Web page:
BPA and Heart Disease: New Scientific Data and New Reasons for Action
Posted January 12, 2010 in Health and the Environment
Check out the new research published today on bisphenol A (BPA) and heart disease. This study adds a key new confirmatory piece of evidence to the disturbing picture of BPA's hazards.
The researchers analyzed the most recent data from the Centers from Disease Control and Prevention's major research study on health and nutrition in the United States. Nearly 1,500 adults aged 18-74 years participated in this study. Urine residues of BPA were used as a marker of exposure, and the researchers looked at reported diagnoses of heart attack, coronary heart disease, angina, and diabetes. There was a statistically significant association between higher levels of BPA in urine and higher likelihood of having heart disease. The link between BPA and heart disease was reported once before and was dismissed by some people as potentially a statistical fluke, but this study confirms that the link is likely to be real.
BPA already has a long rap list: It is an endocrine disruptor, causes abnormalities in breast development and reproductive development in lab animals, and has been associated with diabetes, metabolic syndrome, and even obesity in humans. That's why NRDC and other health organizations have been pushing for companies to take this chemical out of their products and for the government to ban or control exposure to this substance.
This new information, however, is a bombshell. You see, heart disease is the number one killer in many countries. According to the CDC, heart disease causes more than one out every four deaths in the United States. CDC also stated that in 2009, heart disease cost the United States an estimated $304.6 billion in health care costs. So if BPA accounts for even a small portion of the epidemic of heart disease, it is an enormous public health problem. In fact, health care reform should be linked directly to toxic chemical reform. Chemicals such as BPA are a potentially preventible cause of serious illness, and prevention saves lives and dollars.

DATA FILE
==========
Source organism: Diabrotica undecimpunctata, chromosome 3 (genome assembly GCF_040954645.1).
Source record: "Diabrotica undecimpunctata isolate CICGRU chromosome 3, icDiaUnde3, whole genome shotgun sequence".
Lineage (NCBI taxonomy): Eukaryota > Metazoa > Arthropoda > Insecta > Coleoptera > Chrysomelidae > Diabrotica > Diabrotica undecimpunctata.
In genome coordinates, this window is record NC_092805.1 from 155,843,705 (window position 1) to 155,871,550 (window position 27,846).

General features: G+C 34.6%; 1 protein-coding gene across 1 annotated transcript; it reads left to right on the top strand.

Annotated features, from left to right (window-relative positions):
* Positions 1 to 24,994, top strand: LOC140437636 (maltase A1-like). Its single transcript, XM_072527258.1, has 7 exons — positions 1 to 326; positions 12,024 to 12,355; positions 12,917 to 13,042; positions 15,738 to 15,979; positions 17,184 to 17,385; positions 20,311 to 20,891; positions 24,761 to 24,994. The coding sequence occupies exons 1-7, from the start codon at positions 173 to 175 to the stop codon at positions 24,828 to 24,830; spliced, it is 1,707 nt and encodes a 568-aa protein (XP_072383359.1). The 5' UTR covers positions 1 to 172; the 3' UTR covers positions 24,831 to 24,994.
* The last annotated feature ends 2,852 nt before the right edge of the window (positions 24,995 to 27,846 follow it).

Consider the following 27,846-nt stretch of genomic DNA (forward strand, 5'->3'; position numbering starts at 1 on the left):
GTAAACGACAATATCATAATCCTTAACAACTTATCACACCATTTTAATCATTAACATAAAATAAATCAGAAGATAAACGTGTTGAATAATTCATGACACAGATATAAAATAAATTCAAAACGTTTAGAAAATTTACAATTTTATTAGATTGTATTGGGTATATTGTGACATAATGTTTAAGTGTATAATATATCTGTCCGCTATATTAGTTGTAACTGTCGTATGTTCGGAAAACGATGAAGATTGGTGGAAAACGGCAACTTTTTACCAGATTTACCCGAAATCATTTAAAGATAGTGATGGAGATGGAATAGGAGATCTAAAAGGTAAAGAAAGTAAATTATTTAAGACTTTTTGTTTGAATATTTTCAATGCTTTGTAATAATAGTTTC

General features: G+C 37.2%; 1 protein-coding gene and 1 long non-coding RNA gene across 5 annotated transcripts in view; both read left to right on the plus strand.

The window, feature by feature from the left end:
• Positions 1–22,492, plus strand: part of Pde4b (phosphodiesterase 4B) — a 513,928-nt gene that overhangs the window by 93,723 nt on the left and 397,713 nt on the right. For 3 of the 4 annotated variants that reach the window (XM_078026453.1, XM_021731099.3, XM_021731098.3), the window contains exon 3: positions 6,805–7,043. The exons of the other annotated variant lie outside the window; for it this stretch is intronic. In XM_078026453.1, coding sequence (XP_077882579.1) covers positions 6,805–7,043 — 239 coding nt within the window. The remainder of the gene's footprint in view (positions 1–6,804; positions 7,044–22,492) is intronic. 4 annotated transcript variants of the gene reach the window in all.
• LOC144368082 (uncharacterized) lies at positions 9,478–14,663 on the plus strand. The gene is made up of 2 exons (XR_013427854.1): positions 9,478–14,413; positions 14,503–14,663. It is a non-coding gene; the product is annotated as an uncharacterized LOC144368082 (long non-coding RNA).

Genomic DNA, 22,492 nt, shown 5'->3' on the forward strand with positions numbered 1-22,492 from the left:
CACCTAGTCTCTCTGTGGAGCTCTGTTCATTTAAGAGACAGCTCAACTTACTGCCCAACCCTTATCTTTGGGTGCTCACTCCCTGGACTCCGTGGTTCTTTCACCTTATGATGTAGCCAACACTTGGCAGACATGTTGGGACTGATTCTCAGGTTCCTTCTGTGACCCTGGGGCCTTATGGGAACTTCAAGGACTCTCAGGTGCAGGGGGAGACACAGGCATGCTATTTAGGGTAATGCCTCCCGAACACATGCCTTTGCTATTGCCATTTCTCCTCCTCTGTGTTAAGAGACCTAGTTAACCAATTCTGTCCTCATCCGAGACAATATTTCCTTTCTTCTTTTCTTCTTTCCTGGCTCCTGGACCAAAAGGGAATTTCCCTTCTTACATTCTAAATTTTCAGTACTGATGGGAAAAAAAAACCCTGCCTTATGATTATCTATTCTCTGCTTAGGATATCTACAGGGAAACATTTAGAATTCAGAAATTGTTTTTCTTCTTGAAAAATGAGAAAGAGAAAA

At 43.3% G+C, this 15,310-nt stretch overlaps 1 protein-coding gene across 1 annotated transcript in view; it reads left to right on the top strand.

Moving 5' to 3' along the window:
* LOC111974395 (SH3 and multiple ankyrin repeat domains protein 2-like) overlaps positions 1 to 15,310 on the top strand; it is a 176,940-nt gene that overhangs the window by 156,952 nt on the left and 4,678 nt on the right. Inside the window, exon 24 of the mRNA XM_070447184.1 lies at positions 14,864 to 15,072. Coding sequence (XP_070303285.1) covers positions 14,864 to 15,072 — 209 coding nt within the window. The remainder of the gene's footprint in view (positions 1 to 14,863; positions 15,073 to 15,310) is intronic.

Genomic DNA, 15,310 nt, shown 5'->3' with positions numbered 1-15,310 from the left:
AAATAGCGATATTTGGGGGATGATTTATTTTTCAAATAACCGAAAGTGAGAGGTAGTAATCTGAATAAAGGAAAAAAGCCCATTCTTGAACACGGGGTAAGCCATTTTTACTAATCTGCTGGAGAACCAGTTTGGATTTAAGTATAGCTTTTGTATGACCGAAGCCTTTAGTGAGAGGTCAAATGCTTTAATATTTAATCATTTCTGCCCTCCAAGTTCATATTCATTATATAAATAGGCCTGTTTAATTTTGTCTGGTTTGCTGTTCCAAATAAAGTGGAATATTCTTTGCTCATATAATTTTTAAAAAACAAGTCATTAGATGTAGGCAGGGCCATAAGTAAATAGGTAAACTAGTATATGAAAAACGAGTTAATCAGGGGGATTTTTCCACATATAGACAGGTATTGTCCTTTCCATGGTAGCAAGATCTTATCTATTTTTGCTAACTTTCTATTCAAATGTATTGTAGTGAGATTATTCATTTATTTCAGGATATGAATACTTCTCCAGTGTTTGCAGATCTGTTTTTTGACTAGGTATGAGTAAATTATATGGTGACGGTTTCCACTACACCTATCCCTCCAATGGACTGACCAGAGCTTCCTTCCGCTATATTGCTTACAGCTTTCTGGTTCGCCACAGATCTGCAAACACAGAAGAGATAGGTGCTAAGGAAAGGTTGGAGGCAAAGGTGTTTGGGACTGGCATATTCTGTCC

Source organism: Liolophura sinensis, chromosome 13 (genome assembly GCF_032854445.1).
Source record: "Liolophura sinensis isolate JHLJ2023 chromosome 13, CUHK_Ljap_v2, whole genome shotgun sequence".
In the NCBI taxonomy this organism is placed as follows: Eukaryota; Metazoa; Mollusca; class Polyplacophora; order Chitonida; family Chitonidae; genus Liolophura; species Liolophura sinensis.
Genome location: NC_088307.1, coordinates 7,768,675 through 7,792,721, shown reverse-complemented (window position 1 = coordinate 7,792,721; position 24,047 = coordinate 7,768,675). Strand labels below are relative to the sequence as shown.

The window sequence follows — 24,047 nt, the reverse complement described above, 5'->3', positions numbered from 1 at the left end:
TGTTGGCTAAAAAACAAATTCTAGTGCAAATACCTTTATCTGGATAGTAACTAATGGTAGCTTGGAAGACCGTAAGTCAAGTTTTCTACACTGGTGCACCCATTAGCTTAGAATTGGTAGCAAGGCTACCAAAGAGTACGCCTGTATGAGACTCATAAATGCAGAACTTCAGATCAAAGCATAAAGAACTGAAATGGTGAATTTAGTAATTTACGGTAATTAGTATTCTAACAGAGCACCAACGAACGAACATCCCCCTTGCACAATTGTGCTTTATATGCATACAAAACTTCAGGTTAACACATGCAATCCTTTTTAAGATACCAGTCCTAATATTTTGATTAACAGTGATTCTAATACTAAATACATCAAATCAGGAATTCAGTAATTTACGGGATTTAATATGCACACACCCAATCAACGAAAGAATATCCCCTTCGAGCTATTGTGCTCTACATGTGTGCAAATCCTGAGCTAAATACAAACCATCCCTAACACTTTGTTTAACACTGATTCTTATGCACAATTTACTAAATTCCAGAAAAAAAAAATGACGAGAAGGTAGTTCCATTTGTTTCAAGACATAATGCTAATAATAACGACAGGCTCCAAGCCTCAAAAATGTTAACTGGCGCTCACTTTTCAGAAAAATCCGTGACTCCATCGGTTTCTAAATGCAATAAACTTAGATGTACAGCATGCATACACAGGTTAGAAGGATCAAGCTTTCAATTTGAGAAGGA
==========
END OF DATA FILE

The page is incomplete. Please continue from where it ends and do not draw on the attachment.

There's also good news in this new study. The levels of BPA in the urine of the U.S. population have decreased by about one-third since the last survey in 2003-2004. I think this decrease is because the public has woken up to what the science is showing. People are avoiding sources of BPA, and some companies are getting the message and removing this chemical from their products. But BPA was still detected in over 90% of the U.S. population, and this new study shows that the levels are still too high. Meanwhile, as my colleague Dr. Sarah Janssen has reported, the manufacturers have been scheming about how to "protect their product", so the fight for our health isn't over. We're still waiting for the FDA to make their decision about whether to act to reduce BPA residues in food. Let's hope our hearts don't have to wait too much longer.